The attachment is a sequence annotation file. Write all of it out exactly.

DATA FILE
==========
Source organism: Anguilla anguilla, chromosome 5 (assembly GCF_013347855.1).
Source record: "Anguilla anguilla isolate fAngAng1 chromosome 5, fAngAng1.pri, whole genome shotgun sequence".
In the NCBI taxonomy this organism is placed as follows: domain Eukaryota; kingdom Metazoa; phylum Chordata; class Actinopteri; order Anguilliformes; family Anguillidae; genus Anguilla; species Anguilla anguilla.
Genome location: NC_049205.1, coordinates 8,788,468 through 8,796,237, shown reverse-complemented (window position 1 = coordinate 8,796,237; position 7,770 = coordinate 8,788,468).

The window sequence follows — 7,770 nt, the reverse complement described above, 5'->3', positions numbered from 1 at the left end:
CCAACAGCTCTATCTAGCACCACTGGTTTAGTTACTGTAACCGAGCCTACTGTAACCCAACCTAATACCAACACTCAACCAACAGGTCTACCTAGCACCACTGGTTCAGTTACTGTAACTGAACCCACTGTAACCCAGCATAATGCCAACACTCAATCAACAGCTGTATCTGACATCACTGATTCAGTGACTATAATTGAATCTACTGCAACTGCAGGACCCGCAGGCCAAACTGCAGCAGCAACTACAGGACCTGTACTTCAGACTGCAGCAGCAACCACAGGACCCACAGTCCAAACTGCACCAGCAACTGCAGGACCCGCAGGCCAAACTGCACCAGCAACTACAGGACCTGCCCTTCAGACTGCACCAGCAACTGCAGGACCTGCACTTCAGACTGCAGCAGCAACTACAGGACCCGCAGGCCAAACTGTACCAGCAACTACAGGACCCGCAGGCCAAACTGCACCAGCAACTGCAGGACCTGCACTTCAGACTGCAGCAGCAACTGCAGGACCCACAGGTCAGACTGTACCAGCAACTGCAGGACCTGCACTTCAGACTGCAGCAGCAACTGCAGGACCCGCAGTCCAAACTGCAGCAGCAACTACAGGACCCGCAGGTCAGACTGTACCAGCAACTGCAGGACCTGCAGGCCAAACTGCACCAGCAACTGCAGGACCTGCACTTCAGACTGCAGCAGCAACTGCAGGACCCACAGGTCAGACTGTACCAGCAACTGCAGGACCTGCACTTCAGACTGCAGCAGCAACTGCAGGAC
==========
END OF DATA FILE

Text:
Source organism: Anguilla anguilla, chromosome 5 (assembly GCF_013347855.1).
Source record: "Anguilla anguilla isolate fAngAng1 chromosome 5, fAngAng1.pri, whole genome shotgun sequence".
In the NCBI taxonomy this organism is placed as follows: domain Eukaryota; kingdom Metazoa; phylum Chordata; class Actinopteri; order Anguilliformes; family Anguillidae; genus Anguilla; species Anguilla anguilla.
Genome location: NC_049205.1, coordinates 8,788,468 through 8,796,237, shown reverse-complemented (window position 1 = coordinate 8,796,237; position 7,770 = coordinate 8,788,468).

The window sequence follows — 7,770 nt, the reverse complement described above, 5'->3', positions numbered from 1 at the left end:
CCAACAGCTCTATCTAGCACCACTGGTTTAGTTACTGTAACCGAGCCTACTGTAACCCAACCTAATACCAACACTCAACCAACAGGTCTACCTAGCACCACTGGTTCAGTTACTGTAACTGAACCCACTGTAACCCAGCATAATGCCAACACTCAATCAACAGCTGTATCTGACATCACTGATTCAGTGACTATAATTGAATCTACTGCAACTGCAGGACCCGCAGGCCAAACTGCAGCAGCAACTACAGGACCTGTACTTCAGACTGCAGCAGCAACCACAGGACCCACAGTCCAAACTGCACCAGCAACTGCAGGACCCGCAGGCCAAACTGCACCAGCAACTACAGGACCTGCCCTTCAGACTGCACCAGCAACTGCAGGACCTGCACTTCAGACTGCAGCAGCAACTACAGGACCCGCAGGCCAAACTGTACCAGCAACTACAGGACCCGCAGGCCAAACTGCACCAGCAACTGCAGGACCTGCACTTCAGACTGCAGCAGCAACTGCAGGACCCACAGGTCAGACTGTACCAGCAACTGCAGGACCTGCACTTCAGACTGCAGCAGCAACTGCAGGACCCGCAGTCCAAACTGCAGCAGCAACTACAGGACCCGCAGGTCAGACTGTACCAGCAACTGCAGGACCTGCAGGCCAAACTGCACCAGCAACTGCAGGACCTGCACTTCAGACTGCAGCAGCAACTGCAGGACCCACAGGTCAGACTGTACCAGCAACTGCAGGACCTGCACTTCAGACTGCAGCAGCAACTGCAGGAC